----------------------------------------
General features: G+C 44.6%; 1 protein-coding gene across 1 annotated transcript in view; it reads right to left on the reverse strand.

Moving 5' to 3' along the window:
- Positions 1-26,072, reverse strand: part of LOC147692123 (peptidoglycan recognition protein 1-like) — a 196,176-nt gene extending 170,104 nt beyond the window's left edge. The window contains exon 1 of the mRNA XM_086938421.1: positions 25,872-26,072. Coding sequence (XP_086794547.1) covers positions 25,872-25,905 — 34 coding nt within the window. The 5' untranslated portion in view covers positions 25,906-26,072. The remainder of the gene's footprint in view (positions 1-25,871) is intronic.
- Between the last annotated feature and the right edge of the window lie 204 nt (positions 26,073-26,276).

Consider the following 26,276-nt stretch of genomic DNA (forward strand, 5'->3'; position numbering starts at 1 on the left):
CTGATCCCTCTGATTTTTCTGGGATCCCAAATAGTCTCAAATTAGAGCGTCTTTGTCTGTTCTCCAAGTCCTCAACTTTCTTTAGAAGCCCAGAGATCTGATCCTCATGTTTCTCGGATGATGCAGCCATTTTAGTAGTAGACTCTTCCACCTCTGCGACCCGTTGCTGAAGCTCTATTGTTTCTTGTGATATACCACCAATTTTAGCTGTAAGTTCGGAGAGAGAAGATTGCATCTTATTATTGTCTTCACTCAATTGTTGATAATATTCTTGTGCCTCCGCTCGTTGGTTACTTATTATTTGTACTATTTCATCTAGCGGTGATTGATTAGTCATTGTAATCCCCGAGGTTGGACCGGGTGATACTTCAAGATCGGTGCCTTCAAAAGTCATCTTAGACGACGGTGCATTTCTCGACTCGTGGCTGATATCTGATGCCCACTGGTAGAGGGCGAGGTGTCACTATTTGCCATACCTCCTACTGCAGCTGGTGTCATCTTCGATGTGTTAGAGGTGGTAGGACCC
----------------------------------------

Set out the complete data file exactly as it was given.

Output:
General features: G+C 44.6%; 1 protein-coding gene across 1 annotated transcript in view; it reads right to left on the reverse strand.

Moving 5' to 3' along the window:
- Positions 1-26,072, reverse strand: part of LOC147692123 (peptidoglycan recognition protein 1-like) — a 196,176-nt gene extending 170,104 nt beyond the window's left edge. The window contains exon 1 of the mRNA XM_086938421.1: positions 25,872-26,072. Coding sequence (XP_086794547.1) covers positions 25,872-25,905 — 34 coding nt within the window. The 5' untranslated portion in view covers positions 25,906-26,072. The remainder of the gene's footprint in view (positions 1-25,871) is intronic.
- Between the last annotated feature and the right edge of the window lie 204 nt (positions 26,073-26,276).

Consider the following 26,276-nt stretch of genomic DNA (forward strand, 5'->3'; position numbering starts at 1 on the left):
CTGATCCCTCTGATTTTTCTGGGATCCCAAATAGTCTCAAATTAGAGCGTCTTTGTCTGTTCTCCAAGTCCTCAACTTTCTTTAGAAGCCCAGAGATCTGATCCTCATGTTTCTCGGATGATGCAGCCATTTTAGTAGTAGACTCTTCCACCTCTGCGACCCGTTGCTGAAGCTCTATTGTTTCTTGTGATATACCACCAATTTTAGCTGTAAGTTCGGAGAGAGAAGATTGCATCTTATTATTGTCTTCACTCAATTGTTGATAATATTCTTGTGCCTCCGCTCGTTGGTTACTTATTATTTGTACTATTTCATCTAGCGGTGATTGATTAGTCATTGTAATCCCCGAGGTTGGACCGGGTGATACTTCAAGATCGGTGCCTTCAAAAGTCATCTTAGACGACGGTGCATTTCTCGACTCGTGGCTGATATCTGATGCCCACTGGTAGAGGGCGAGGTGTCACTATTTGCCATACCTCCTACTGCAGCTGGTGTCATCTTCGATGTGTTAGAGGTGGTAGGACCC